1 Apr 2010

DHBs and health unions agree multi-million dollar pay deal

6:55 am on 1 April 2010

District health boards and three unions have agreed to a landmark deal giving 43,000 health sector workers a 2% pay rise.

The Nurses Organisation, the Public Service Association and the Service and Food Workers Union ratified the deal with all 21 DHBs on Wednesday.

Under the agreement, which covers 18 months, the rise will be delayed for nine months. It is open to other health sector workers in other unions affiliated to the Council of Trade Unions.

A wide range of hospital employees, including nurses, midwives, clerical staff, orderlies, kitchen staff and cleaners, will receive the rise.

DHBs say they are delighted with the deal, which will cost them $54 million. Spokesperson Peter Glensor, the Hutt Valley DHB chairman, says they can afford it, but it will stretch them.

Nurses say it is a pragmatic decision that will give DHBs breathing space in tough financial times.

The 3000-strong Service and Food Workers Union says a 2% deal at a time of belt-tightening and uncertainty is better than the zero increase it had faced.

National secretary John Ryall says his members have already approved it and the union will also get a say in restructuring decisions affecting DHBs throughout New Zealand.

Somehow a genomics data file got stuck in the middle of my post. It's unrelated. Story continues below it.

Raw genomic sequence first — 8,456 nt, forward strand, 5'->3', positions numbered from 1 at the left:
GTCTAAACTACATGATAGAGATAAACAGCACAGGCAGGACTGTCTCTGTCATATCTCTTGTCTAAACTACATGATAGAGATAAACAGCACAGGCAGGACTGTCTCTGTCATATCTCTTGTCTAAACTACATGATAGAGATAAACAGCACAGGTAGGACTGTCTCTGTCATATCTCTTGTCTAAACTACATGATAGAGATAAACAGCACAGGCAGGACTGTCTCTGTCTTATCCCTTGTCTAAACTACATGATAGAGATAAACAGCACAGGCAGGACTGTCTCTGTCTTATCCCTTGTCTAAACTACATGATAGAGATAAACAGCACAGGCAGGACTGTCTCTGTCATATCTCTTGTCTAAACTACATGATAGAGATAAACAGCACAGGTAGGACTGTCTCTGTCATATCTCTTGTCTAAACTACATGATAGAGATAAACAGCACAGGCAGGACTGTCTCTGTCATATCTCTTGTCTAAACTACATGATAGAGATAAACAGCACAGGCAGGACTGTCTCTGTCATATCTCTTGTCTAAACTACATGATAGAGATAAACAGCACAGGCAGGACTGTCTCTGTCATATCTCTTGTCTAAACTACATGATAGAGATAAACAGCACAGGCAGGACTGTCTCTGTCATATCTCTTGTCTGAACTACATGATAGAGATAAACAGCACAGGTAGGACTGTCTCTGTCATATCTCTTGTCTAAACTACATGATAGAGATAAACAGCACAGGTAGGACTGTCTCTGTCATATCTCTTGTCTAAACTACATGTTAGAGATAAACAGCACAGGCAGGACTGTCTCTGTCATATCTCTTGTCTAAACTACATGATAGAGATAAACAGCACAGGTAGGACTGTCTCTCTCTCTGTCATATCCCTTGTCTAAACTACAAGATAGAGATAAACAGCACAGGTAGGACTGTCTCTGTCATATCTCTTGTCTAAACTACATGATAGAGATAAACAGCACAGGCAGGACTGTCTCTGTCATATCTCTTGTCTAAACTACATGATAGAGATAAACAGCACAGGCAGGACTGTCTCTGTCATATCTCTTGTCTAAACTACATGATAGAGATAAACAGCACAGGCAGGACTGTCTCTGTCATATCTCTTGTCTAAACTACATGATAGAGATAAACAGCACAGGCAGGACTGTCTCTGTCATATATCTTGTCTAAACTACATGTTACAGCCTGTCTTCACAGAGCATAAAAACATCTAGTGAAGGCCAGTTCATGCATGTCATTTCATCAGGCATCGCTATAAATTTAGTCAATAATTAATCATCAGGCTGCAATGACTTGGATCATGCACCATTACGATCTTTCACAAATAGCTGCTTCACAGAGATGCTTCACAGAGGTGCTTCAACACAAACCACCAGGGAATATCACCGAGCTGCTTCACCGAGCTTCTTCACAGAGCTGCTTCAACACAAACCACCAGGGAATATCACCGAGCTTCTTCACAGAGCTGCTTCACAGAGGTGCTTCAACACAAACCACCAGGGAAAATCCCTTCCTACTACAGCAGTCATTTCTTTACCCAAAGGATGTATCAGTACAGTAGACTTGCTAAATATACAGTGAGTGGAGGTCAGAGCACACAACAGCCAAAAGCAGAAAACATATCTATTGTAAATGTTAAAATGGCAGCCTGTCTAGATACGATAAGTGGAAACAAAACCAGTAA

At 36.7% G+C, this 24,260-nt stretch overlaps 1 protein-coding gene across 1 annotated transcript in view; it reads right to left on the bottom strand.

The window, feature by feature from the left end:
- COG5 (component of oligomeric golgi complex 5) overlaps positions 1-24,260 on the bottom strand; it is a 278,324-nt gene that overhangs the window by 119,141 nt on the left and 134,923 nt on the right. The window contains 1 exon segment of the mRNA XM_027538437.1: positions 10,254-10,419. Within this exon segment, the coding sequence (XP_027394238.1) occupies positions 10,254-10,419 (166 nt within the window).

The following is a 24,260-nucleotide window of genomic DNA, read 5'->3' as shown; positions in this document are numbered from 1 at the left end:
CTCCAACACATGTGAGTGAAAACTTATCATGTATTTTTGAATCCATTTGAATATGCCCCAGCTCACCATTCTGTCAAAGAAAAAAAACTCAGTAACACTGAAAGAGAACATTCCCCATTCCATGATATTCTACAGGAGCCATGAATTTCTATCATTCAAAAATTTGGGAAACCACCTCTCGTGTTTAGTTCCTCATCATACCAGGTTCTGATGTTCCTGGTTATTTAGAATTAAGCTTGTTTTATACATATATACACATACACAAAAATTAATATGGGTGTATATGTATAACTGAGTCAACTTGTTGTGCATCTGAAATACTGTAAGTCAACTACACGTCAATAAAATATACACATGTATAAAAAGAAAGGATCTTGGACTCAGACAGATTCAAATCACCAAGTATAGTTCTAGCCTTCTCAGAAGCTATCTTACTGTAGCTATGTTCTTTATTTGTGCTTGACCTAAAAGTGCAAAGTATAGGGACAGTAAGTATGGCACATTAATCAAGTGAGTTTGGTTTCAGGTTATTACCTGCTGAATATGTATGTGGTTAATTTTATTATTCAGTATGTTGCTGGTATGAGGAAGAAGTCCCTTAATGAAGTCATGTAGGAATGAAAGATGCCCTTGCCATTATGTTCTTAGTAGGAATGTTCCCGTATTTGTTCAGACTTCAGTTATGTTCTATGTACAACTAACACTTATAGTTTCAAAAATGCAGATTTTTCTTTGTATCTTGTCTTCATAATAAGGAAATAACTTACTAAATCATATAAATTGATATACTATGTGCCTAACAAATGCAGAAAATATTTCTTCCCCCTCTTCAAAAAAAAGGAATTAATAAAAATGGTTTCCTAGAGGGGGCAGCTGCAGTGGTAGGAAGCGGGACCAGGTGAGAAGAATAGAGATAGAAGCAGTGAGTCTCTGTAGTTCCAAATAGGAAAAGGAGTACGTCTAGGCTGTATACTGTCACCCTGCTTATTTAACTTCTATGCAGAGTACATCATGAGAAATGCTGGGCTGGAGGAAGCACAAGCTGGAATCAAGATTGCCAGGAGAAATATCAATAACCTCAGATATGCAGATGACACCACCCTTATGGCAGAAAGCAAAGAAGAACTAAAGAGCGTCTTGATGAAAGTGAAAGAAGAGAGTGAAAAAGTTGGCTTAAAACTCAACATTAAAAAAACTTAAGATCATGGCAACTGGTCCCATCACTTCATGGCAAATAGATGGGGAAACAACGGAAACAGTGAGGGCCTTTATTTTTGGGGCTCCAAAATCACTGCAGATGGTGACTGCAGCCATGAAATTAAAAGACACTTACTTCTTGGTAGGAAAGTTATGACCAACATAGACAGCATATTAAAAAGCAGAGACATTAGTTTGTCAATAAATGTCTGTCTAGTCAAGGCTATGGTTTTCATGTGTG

CTU welcomes settlement

CTU president Helen Kelly says Government calls for a wage freeze were never going to be acceptable to workers.

She says the settlement not only recognises that workers need their pay to continue to move, and also that wages don't have to be the lowest priority in tough times.

She says those involved in reaching the deal have worked constructively towards it and can be proud of the achievement.

Meanwhile, senior doctors say they have chosen to remain out of the proposed deal.

The Association of Salaried Medical Specialists says it supports it, but wants a separate, longer term way of addressing the pay gap with Australian doctors.

The association's executive director, Ian Powell, says the deal would prevent other unions - but not senior doctors - gaining more than 2%.